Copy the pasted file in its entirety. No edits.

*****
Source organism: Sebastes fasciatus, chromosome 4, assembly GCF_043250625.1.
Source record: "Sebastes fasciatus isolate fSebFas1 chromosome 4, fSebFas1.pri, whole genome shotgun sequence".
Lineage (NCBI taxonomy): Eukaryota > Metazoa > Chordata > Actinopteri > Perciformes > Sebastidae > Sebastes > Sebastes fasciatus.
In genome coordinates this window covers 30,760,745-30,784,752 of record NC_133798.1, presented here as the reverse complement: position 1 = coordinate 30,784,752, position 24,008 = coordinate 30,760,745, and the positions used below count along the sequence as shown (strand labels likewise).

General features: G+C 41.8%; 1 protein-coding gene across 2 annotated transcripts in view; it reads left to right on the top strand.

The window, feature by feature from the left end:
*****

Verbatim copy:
Source organism: Sebastes fasciatus, chromosome 4, assembly GCF_043250625.1.
Source record: "Sebastes fasciatus isolate fSebFas1 chromosome 4, fSebFas1.pri, whole genome shotgun sequence".
Lineage (NCBI taxonomy): Eukaryota > Metazoa > Chordata > Actinopteri > Perciformes > Sebastidae > Sebastes > Sebastes fasciatus.
In genome coordinates this window covers 30,760,745-30,784,752 of record NC_133798.1, presented here as the reverse complement: position 1 = coordinate 30,784,752, position 24,008 = coordinate 30,760,745, and the positions used below count along the sequence as shown (strand labels likewise).

General features: G+C 41.8%; 1 protein-coding gene across 2 annotated transcripts in view; it reads left to right on the top strand.

The window, feature by feature from the left end: